I’ve been doing some reading/research for my dissertation on near-death experiences. The book I was reading yesterday is not a Christian book–far from it. (In fact, the book routinely blames “religion” for many of the world’s “wrong” ideas.)
BUT–in a section on physics and consciousness, the author came to a conclusion that pointed directly to God, and I practically whooped in delight.
Let me see if I can explain all this in a manner simple enough for ME to understand it (not being a physicist at ALL):
Quantum mechanics was developed early in the twentieth century to explain the seemingly random behavior of atoms. The rules of classical physics didn’t apply to atoms, so scientists set out to understand why atoms were so unpredictable. Quote: “Trying to understand what quantum mechanics means, however, brings us face-to-face with some of the most baffling mysteries ever confronted, and must profoundly change our world view.” (Chris Carter, Science and the Near-Death Experience, p. 39).
Probability reigns supreme in quantum mechanics. And subatomic particles do not have definite properties for certain attributes such as position, momentum, or direction of spin until they are measured. It’s not that those qualities are unknown, it’s that they do not exist in any definite state until they are measured. They behave as waves when not observed, but as particles in a definite location when observed. The position of the atom is thus an “observer-created reality. Its position will also be the same for all subsequent observers, so it is a reality that depends on an initial observation only.”
Until observation, the atom is in a “superposition state.” If you’d fired the atom toward two boxes, A and B, the box would simultaneously be in both box A and B until you looked to see where it was. Until you looked, you could not say it was IN either box, you could only speak of probabilities that it would be found in one location or the other. But the electron does not have a definite location until it is observed.
Still with me? Okay, now it really gets wild. The observer can be human (conscious being) or a machine (like a Geiger counter). But the machine is a physical instrument and subject to the rules of quantum mechanics, so it, too enters into a superposition state along with the atom. In other words, the results are suspended, too . . . as it awaits being observed by a conscious being.
Physicist Von Neumann “argued that the entire physical world is quantum mechanical, so the process that collapses the wave functions into actual facts cannot be a physical process; instead, the intervention of something from outside of physics is required. Something nonphysical, not subject to the laws of quantum mechanics, must account for the collapse of the wave function: the only nonphysical entity in the observation process that von Neumann could think of was the consciousness of the observer. He reluctantly concluded that this outside entity had to be consciousness and that prior to observation, even measuring instruments interacting with a quantum system must exist in an indefinite state.”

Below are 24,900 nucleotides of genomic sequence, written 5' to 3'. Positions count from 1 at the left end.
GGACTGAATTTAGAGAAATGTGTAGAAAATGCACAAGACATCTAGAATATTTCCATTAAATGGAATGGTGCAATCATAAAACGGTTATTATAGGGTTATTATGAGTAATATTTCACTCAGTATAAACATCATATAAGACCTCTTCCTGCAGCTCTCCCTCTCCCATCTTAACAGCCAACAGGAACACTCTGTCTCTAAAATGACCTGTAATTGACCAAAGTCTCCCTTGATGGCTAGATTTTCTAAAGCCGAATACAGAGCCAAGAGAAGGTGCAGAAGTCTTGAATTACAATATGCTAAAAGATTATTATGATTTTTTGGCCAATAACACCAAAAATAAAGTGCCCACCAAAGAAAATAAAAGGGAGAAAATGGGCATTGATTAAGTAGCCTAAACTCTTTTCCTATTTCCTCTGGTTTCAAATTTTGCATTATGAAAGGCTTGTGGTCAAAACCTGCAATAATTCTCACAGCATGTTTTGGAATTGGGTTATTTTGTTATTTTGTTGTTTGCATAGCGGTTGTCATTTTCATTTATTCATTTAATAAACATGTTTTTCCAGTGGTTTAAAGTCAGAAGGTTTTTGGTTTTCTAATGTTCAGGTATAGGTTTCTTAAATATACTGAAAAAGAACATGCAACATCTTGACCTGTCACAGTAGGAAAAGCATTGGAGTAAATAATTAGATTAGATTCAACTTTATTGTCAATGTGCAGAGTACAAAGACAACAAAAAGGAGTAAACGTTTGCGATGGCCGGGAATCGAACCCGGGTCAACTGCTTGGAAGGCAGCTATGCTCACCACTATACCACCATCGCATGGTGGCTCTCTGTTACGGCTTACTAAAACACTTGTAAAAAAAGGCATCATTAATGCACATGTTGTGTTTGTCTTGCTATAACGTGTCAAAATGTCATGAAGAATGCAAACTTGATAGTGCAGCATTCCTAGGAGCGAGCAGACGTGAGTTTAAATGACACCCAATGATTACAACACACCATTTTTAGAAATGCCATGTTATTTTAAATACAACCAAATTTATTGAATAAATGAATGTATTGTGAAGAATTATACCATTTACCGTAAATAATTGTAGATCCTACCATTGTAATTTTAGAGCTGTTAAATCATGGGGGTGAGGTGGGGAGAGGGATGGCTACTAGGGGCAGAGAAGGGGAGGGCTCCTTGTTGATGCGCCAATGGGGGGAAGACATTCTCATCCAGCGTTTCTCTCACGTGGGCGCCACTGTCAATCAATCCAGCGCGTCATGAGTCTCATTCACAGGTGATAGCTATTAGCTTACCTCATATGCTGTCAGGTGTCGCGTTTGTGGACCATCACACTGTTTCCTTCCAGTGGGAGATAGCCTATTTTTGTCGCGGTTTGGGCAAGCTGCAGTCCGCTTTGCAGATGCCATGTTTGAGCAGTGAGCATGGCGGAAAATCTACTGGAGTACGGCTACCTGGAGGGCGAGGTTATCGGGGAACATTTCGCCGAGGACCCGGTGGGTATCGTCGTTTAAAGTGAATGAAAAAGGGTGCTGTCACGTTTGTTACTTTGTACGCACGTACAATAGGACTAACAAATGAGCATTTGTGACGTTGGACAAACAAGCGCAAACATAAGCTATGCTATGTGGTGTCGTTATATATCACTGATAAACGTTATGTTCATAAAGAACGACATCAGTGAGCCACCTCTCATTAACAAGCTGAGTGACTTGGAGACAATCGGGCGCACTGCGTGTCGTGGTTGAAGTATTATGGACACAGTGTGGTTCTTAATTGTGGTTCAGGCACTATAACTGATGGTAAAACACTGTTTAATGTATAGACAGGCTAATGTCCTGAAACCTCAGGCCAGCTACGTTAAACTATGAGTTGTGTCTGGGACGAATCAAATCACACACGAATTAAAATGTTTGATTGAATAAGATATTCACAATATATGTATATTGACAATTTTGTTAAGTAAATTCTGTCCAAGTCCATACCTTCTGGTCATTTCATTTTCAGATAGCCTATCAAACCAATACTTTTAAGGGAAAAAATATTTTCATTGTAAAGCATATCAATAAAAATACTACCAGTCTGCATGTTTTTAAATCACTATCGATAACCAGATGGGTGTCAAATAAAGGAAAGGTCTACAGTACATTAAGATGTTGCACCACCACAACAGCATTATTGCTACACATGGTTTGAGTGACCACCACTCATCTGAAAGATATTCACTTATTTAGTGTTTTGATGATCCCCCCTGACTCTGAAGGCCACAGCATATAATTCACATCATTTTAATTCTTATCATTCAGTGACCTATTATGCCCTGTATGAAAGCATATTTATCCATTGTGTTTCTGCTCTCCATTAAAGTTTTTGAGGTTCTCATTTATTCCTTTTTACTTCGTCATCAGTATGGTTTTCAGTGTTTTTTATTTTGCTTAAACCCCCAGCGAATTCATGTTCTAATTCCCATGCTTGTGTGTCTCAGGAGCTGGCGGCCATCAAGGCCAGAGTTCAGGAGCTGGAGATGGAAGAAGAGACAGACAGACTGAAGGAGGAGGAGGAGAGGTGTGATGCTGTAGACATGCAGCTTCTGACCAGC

Whoa. Do you grasp what he’s saying? In the creation of this material world, something other than physical processes had to exist.
I then read of experiments where scientists tried to get observers to use the power of their minds to put the fired electrons into one box or the other. He recorded two signals (zeros and ones) from a binary random event generator simultaneously on two cassette tapes, without anyone listening to (observing) the signals or knowing the output of the REG. One tape was kept in a secure location; the other was given to a human subject with the instruction to produce more zeros than ones. A 50 percent hit rate would have been expected by chance; the subject scored 51, but the odds of him scoring that were beyond a trillion to one. Furthermore, when they looked at the locked-away tape, they found it identical . . . unless someone else had examined it first.
Which leads physicists to this question: how could atoms form themselves into rivers and lakes and trees if no one was around to observe them?
“The assumption we are considering appears even more weird when we realize that throughout much of the universe, and indeed throughout all of it in early times, there were presumably no conscious observers . . . even worse are the problems we meet if we accept the modern ideas on the early universe in which quantum decays . . . were necessary in order to obtain the conditions in which conscious observers could exist. Who, or what, did the observations necessary to create the observers?”
I have an answer: “And God SAW . . . that it was good.”
And I love this: the so-called quantum Zeno effect–physicists have found that if they continuously observe an unstable particle in its original state, it will never decay. That is, physicists can ‘freeze’ the decay of the unstable system by measuring it frequently enough in its initial state.” (Carter, p. 59).
In other words, simply by “observing” us, God sustains us. And what does this say about eternity? A lot!
Brings something to my mind: “In him we live and move and have our being.”
God sees us . . . and our world . . . and He is the sustainer of everything.
I know practically nothing about physics, but have delighted in seeing how God has underwritten the universe, and how all truth is his truth, and all mystery is his plan.